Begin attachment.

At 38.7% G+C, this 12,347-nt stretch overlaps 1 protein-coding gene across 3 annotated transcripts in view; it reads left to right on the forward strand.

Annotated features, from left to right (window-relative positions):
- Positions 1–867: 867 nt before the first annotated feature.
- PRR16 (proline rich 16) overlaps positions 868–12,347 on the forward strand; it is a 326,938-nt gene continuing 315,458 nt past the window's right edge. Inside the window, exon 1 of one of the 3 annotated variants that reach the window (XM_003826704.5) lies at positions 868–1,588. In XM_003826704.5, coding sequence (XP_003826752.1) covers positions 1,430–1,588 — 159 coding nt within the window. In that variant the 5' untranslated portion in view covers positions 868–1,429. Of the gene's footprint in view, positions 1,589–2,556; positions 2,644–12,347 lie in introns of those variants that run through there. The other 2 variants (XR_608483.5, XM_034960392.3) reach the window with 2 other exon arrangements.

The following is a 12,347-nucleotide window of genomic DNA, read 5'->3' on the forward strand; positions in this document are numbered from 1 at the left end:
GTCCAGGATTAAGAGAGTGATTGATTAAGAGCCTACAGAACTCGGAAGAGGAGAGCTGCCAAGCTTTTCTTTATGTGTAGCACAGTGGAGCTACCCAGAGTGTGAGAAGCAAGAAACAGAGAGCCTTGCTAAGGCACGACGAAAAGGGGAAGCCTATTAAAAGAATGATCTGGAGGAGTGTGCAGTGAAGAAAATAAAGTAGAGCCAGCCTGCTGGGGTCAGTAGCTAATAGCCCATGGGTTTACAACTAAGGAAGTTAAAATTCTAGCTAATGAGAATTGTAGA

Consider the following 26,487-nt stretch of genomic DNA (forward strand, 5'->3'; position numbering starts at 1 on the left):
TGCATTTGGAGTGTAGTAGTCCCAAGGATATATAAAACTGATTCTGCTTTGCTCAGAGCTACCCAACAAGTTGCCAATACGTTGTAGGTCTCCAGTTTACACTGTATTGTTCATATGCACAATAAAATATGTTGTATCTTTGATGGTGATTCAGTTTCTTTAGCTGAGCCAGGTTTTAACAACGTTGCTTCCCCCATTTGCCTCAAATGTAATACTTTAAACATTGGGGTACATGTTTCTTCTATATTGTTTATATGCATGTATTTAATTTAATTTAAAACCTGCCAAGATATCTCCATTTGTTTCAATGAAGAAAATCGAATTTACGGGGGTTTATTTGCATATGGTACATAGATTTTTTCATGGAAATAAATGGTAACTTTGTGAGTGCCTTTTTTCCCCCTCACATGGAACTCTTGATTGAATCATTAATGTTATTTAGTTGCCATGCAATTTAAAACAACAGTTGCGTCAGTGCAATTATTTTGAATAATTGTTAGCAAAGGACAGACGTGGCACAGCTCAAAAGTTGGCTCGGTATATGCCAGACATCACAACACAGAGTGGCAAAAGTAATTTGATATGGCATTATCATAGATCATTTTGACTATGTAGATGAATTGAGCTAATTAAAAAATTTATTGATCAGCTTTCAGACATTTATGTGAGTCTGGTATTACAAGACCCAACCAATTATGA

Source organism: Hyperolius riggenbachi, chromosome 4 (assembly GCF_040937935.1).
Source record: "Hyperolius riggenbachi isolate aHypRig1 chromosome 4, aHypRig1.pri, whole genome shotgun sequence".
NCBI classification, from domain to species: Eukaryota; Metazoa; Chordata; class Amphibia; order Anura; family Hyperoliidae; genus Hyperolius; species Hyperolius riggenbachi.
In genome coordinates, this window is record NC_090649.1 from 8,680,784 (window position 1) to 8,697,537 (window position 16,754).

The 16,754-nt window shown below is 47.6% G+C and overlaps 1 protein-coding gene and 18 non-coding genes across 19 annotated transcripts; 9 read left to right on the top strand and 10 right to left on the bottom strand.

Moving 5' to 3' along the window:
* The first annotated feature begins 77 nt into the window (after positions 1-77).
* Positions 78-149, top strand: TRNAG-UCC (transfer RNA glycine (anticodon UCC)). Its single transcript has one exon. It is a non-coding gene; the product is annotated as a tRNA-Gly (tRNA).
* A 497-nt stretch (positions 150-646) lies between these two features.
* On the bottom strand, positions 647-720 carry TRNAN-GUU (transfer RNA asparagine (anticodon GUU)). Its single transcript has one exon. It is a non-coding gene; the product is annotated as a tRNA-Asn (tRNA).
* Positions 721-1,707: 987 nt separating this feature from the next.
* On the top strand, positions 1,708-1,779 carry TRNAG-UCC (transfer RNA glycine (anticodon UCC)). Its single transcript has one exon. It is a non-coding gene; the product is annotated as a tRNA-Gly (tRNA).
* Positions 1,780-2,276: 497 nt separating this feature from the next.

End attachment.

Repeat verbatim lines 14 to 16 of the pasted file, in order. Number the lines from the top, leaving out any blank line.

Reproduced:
Moving 5' to 3' along the window:
* The first annotated feature begins 77 nt into the window (after positions 1-77).
* Positions 78-149, top strand: TRNAG-UCC (transfer RNA glycine (anticodon UCC)). Its single transcript has one exon. It is a non-coding gene; the product is annotated as a tRNA-Gly (tRNA).